Tuesday, February 14, 2012

National Libraries: A Mission Possible/The National Mission on Libraries awaits government action.

National Libraries: A Mission Possible
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Vol XLVII No.7 February 18, 2012

The National Mission on Libraries awaits government action.

Zeroing in on library and information sciences (LIS) as one important concern in widening and deepening access to knowledge, the National Knowledge Commission (NKC) had in 2006 decided to review the current status in the area and prepare an action plan. It set up the Working Group on Libraries (WGL) which worked on the premise that improving and updating the LIS would truly help in overcoming “information poverty”. It also felt that the focus should change from merely collecting books to ensuring access to all seekers of knowledge no matter which strata they hail from, with librarians and staff being more sensitive to their needs. In its report, the WGL had recommended setting up a National Mission on Libraries (NML), conducting a census of all libraries, revamping LIS training, establishing a central library fund, modernising library management, encouraging greater community participation and promoting information communication technology application in all libraries. The then union culture minister announced that the NML would be set up by the end of 2007, but the proposal has remained on the back-burner all these years. Now, as a first step, in implementing the WGL’s recommendations the government has announced a national census of libraries and a survey of reading habits.

The WGL had also made 10 detailed recommendations for preparation of quality translations (including the translation of pedagogic materials from primary education onwards, especially in the natural and social sciences) and the creation of a National Translation Mission. A seminar “Libraries on the Agenda” jointly organised in 2008 by a number of institutions, including the NKC, set out an advocacy strategy for Indian libraries. This covered preparation of an action plan that would take into account staff performance, include civil society and local self-government authorities in the establishment of libraries, make public libraries a public space for all strata of society and integrate library services into people’s daily lives.

Students who rely on school and college libraries for preparing academic assignments often complain of the poor condition of books and the abysmally inadequate number of copies. The inputs received by the discussion forums organised by the NKC stressed the need to improve the quality and scope of LIS education and training, networking and digitisation, linkage with and access to libraries in the country and those abroad, and setting up community library and information centres in rural areas. As for public libraries (12 states have enacted library laws), while the scene differs from place to place, the overall need is clearly for better funding and a more professional and less bureaucratic style of functioning. The recommendations in this area stress the need to treat public libraries at different levels differently rather than as places to “dump unwanted books”. It is also proposed that not only should books be ordered according to local needs and tastes and the poor be given free membership, but that rural libraries should also be encouraged to become knowledge centres.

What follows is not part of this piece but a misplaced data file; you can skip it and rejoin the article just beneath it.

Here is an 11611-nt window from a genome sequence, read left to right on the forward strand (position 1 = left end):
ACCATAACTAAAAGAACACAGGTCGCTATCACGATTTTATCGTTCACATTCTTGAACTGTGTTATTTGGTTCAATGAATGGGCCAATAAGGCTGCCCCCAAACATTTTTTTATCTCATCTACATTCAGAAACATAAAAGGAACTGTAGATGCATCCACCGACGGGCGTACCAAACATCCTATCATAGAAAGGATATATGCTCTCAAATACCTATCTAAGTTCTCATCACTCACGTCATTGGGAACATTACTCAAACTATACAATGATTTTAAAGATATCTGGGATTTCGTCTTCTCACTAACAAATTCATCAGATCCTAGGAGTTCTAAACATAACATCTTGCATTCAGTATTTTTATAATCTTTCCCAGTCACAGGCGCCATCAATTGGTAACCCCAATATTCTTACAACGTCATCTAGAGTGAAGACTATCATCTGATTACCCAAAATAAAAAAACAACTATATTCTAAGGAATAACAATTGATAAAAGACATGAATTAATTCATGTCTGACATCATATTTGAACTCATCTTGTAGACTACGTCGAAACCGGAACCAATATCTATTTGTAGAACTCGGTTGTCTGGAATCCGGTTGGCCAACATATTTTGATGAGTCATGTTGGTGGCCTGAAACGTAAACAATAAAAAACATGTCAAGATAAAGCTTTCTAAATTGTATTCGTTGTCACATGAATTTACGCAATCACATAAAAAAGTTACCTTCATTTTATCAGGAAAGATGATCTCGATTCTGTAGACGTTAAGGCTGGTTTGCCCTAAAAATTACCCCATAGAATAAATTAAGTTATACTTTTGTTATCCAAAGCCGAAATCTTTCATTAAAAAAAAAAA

It would be illustrative here to look at Kerala which not only enjoys 100% literacy but also has the largest and most widespread network of public libraries – an estimated 4,000. The Kerala Granthsala Sangham (KGS) started in 1945 went about opening village libraries and its volunteers ran the ones started by trade unions and farmers’ organisations as part of their mass education programmes. Almost all of them held night classes to spread literacy, doubled up as nurseries for the children of the poor and were the hub of the area’s social and intellectual life. They formed the backbone of the state’s literacy drive.

However, it is the waning of the reading habit itself which is a source of much anxiety among educationists and parents. The NKC too has expressed concern about this decline and has taken it into consideration in its recommendations. Interestingly, young users of Delhi’s central and community libraries want the institutions to offer a platform for inter­active programmes.

Beginning with the First Five-Year Plan, the creation of a network of public libraries has engaged the government’s attention and the Planning Commission set up a working group on libraries as far back as in 1964. Since then there have been a number of developments and an increase in the number of central, state and district level libraries. The need for a growing amount of information signals the potential for a larger role by academic and public libraries. Their present role in fulfilling these needs is negligible as is the participation of the community in the public libraries. Clearly, going by the NKC’s recommendations and the earlier initiatives by the government, expert inputs and action plans are not lacking. The recent announcement says that a new high level committee will advise the government on library sector issues, promote partnership with the corporate, philanthropic and international agencies and coordinate with related ministries. Considering the wealth of suggestions available, does the government need further advice from another committee to act on the NML?

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